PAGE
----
Students add nutrients to and observe 3 different jars filled with pond water and various amounts of underwater grass, looking for algal growth over 3-5 days. Phosphorous will be added to the water to stimulate the growth of the algae.


Students will gain a better understand of the following ecological services provided by underwater grasses: Underwater grasses help remove excess nutrients from the water.



  1. experiment setupA couple days before the beginning of the unit, make sure the students are familiar with the steps involved in setting up and carrying out a controlled experiment. Present the students with the Student Worksheet (download from the Lesson Resources section, below) and show them the supplies available. Their job is to design an experiment to test the idea that underwater grasses remove excess nutrients from the water. An example of one possible setup to determine if the amount of grass is related to the amount of nutrients used is: Jar #1 sand, pond water, three seagrass plants; Jar #2 sand, pond water, one seagrass plant; Jar #3 sand, pond water, fake grass plant; Jar 4 sand, pond water, no grass plant. If there are limited supplies and each group of students is not able conduct their own experiment, have the class discuss different possibilities and then settle on a class procedure. (This engagement activity needs to be set up first, but will be analyzed by the students last.)
  2. Add fertilizer to all of the jars on day 1. Use about 1 g of fertilizer for every 100ml of pond water used. A fertilizer with a high amount of phosphorous should be used in order to stimulate the growth of freshwater algae. (In sea wexperiment resultsater, nitrogen is the limiting nutrient for algae growth, so you could also do this experiment with saltwater and a different grass species but you would need to use a fertilizer with a higher ratio of nitrogen to phosphorous instead).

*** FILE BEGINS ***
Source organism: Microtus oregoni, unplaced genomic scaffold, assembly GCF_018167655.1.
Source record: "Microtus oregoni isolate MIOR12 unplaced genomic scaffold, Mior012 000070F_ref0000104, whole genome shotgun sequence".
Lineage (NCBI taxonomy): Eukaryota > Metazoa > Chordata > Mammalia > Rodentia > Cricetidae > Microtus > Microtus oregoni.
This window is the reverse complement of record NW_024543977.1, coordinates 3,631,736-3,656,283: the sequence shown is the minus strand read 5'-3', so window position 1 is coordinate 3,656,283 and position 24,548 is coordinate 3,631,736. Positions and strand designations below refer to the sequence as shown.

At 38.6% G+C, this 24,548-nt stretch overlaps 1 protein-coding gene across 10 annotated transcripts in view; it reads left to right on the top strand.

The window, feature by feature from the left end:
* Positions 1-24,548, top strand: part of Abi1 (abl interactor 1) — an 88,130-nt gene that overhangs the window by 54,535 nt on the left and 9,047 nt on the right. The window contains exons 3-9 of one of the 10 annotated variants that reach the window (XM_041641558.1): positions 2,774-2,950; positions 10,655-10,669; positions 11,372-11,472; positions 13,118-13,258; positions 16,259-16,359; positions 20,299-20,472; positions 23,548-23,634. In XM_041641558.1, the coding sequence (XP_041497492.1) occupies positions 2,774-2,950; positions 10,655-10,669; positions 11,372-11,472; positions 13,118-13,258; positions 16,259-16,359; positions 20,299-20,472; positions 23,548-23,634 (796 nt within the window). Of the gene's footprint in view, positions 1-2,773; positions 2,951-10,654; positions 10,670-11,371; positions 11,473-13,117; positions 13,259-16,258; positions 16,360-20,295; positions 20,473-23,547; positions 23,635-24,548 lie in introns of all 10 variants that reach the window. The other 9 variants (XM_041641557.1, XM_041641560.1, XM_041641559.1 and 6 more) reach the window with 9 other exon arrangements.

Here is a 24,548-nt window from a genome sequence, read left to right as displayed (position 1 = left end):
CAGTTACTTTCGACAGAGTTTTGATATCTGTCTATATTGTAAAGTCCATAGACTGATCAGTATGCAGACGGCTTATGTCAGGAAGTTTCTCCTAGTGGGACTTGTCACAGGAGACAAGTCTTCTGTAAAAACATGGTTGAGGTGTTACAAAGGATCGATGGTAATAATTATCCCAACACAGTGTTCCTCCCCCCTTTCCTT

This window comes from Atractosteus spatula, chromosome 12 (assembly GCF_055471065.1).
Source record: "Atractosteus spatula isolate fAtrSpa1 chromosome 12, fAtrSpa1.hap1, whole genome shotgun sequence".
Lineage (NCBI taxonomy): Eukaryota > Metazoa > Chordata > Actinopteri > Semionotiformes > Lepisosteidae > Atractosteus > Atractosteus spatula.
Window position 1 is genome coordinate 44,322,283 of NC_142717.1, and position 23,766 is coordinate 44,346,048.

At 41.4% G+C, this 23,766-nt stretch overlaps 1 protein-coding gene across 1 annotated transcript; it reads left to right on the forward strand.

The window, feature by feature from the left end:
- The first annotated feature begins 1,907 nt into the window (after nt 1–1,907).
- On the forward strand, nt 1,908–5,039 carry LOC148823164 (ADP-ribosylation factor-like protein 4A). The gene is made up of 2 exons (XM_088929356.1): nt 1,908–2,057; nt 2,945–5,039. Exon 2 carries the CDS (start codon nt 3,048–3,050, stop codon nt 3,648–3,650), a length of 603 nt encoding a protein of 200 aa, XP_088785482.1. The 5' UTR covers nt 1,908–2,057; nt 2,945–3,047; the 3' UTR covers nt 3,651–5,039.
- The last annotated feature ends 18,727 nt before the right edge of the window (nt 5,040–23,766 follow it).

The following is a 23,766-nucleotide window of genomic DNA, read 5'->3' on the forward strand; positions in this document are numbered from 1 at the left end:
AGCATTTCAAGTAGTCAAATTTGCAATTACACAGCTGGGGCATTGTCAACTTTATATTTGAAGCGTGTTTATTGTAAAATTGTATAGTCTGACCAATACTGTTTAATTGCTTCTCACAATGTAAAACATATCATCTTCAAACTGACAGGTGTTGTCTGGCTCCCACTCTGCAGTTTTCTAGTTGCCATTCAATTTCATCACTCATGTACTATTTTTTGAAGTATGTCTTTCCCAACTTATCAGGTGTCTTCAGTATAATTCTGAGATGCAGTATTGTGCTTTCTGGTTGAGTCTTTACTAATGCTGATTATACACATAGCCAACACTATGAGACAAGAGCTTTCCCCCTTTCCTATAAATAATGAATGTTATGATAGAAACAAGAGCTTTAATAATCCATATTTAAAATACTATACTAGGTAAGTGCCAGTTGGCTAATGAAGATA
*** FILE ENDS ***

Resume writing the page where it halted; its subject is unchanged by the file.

3. The jars should be placed by a sunny window or grow light on a timer if no window is available.  
  4. Have the students make visual observations about the cloudiness of the water, the color, etc. The students may also take a couple drops of water out of the jars and observe them under the microscope. Algal growth or removal of fertilizer should be observed by day 5-7. The difference between the jars with the grass and the jars without the grass should be obvious to the naked eye, but a microscope could also be used on the final day to record other observations and check for signs of algal growth. Please see the image entitled “Activity 1 Results” in the Lesson Resources section for an example of what the water in the jars might look like after a week. Notice that the green-colored fertilizer has decreased more in the jars that contained the grass.
  5. At the end of the observation period, students will make final observations. The jars with the grass should have minimal algae and the clearest water. Jars with artificial grass or no grass should have the most algal growth and the fertilizer should still be present. Since the underwater grass uses the available phosphorous in the water, it prevents the algae from growing unrestrained.  
  6. After the students have completed several of the engagement activities, show the brief intro video from the COSEE website to help the students understand a little bit more about seagrasses before proceeding.


National Science Education Standards

9-12 A. Science as Inquiry Abilities

9-12 C. Life Science

9-12 C. Science in Personal and Social Perspectives

Lesson Resources

pdf iconStudent worksheet